The Andean Act's alleged effects, however, pale beside the immense scale of the drug trade and its economic impact on South America. U.S. Trade Representative Robert Zoellick claims that the trade generated by the measure created 140,000 new jobs in the four supplying countries together between 1992 and 1999. Yet according to Rensselaer Lee, perhaps America's leading authority on the global drug trade, as many as half a million Andeans worked in cocaine production and trafficking in the mid-1990s. And unemployment throughout Latin America climbed during the 1990s.

Further, despite the impressive growth in legitimate Andean exports to the United States during the past decade, the $9.5 billion figure for the four countries combined in 2001 (some 40 percent of which comes in through the Andean program's provisions) is not much larger than estimated annual cocaine earnings in Colombia alone as high as $6.5 billion in 1996.

Then there are the economics of drug cultivation and the drug trade, which doom any hopes for crop substitution for three main reasons.

First, the coca plant is unusually hardy, resistant to most predators, tolerating poor soil, and growing on steep slopes unsuited for many other crops. Therefore, even farmers who begin growing legal crops on prime land have every incentive to maintain their coca plots on marginal land.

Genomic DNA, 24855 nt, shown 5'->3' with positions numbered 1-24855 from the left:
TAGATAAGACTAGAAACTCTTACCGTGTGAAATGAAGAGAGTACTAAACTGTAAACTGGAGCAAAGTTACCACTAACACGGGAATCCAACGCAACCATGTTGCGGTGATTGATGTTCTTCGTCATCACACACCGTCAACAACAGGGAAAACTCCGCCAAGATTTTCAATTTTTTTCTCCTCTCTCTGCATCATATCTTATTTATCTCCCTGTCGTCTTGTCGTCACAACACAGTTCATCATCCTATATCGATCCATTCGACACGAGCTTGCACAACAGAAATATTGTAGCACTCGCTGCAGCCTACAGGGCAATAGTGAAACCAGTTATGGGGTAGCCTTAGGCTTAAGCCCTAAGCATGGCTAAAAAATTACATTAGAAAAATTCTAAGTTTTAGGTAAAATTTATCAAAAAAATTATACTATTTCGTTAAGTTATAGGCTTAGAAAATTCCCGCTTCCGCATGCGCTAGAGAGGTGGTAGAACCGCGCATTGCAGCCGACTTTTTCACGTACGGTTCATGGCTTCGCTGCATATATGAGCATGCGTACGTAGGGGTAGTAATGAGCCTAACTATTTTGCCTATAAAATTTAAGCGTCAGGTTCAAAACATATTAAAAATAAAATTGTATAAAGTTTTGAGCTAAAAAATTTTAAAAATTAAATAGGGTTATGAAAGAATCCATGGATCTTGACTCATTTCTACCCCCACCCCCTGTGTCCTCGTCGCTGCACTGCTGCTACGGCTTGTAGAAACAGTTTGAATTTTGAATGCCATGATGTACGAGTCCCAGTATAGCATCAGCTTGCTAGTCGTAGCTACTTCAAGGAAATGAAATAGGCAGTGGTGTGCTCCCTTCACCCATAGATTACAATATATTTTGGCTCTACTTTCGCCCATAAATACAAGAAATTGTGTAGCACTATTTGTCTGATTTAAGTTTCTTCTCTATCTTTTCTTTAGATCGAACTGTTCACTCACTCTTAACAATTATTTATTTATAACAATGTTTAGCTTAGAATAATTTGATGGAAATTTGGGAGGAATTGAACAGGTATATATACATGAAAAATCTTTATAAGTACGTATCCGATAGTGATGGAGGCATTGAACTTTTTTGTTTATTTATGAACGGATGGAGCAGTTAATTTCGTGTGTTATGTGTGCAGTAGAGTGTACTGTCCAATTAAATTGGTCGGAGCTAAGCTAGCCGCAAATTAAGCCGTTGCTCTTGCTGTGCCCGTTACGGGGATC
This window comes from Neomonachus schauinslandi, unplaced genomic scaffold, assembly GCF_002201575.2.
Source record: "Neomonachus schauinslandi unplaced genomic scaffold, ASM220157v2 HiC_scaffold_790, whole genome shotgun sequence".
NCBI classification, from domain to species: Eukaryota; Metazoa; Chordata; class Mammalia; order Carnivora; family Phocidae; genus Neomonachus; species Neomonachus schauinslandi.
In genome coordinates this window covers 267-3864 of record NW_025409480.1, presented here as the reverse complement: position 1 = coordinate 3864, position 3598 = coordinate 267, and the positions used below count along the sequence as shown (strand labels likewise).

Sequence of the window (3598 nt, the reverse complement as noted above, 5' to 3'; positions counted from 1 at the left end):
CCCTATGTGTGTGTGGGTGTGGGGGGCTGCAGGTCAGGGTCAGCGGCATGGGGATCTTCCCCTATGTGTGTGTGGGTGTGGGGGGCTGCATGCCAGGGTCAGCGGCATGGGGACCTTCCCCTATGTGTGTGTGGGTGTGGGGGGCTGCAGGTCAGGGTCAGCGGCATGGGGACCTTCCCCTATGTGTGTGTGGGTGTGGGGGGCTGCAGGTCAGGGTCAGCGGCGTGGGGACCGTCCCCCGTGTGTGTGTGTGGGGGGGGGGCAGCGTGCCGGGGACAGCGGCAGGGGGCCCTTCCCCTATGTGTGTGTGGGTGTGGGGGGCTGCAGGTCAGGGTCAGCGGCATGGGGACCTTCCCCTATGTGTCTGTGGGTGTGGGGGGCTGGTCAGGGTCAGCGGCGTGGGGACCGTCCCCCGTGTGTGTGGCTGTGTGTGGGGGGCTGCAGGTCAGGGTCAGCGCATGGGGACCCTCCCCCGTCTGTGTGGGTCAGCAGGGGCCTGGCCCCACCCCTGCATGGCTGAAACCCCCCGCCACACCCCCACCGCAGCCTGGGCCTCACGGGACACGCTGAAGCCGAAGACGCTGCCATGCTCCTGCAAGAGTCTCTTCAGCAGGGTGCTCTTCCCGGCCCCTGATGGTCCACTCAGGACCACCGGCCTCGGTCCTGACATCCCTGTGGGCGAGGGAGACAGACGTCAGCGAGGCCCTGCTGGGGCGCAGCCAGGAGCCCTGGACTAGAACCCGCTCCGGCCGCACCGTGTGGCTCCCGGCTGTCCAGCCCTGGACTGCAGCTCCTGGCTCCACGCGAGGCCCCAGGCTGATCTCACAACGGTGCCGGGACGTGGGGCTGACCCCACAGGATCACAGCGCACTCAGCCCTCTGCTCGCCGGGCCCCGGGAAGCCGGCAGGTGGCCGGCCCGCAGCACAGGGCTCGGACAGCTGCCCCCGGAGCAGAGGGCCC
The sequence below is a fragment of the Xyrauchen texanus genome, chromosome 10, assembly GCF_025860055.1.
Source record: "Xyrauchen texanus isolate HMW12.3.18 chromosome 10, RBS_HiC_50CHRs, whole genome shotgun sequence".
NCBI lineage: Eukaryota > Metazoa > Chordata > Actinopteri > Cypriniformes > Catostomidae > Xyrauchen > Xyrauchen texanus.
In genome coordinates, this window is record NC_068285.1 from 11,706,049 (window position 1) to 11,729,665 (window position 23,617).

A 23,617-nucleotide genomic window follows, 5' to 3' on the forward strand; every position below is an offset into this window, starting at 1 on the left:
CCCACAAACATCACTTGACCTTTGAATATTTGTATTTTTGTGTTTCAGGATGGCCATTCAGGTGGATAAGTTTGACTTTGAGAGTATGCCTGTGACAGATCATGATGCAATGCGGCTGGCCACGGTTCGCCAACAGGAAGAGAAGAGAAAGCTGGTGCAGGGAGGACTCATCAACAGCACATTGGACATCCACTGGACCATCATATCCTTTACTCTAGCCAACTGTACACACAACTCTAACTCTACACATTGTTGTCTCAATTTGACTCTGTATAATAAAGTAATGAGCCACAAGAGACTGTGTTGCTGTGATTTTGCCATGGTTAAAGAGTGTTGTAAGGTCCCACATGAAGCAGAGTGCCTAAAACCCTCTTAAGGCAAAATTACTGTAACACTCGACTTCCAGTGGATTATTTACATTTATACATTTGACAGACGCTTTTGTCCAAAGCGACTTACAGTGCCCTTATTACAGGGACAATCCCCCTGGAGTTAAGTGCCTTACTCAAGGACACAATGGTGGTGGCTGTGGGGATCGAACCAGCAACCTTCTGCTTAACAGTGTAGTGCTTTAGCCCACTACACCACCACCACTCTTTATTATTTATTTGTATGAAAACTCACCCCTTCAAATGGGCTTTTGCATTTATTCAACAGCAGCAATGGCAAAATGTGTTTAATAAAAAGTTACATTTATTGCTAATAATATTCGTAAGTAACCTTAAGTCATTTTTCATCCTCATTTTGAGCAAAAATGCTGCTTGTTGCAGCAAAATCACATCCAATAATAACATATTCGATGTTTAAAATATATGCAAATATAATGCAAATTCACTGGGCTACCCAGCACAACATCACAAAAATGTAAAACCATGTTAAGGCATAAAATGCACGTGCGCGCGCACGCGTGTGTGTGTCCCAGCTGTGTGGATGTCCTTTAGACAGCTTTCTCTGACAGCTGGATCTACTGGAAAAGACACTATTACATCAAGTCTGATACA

Second, most specialists estimate that growing coca can be up to 5 times more profitable than growing legal crops, and nowhere does such money talk louder than in peasant societies.

Third, the price paid by drug traffickers to coca leaf growers is a tiny portion of cocaine's street price as little as one one-hundredth of 1 percent. Therefore, traffickers have ample room to make sure that coca always fetches more than legal crops.

But if the Andean Act can achieve little for South America, is it hurting the United States? Recently, not much though since its inception, America's merchandise trade deficit with the Andean countries has nearly tripled, to $3.2 billion in 2001. Nonetheless, the administration is pushing to broaden the measure's coverage, which can only mean more net imports and more job and wage pressure on America's working poor.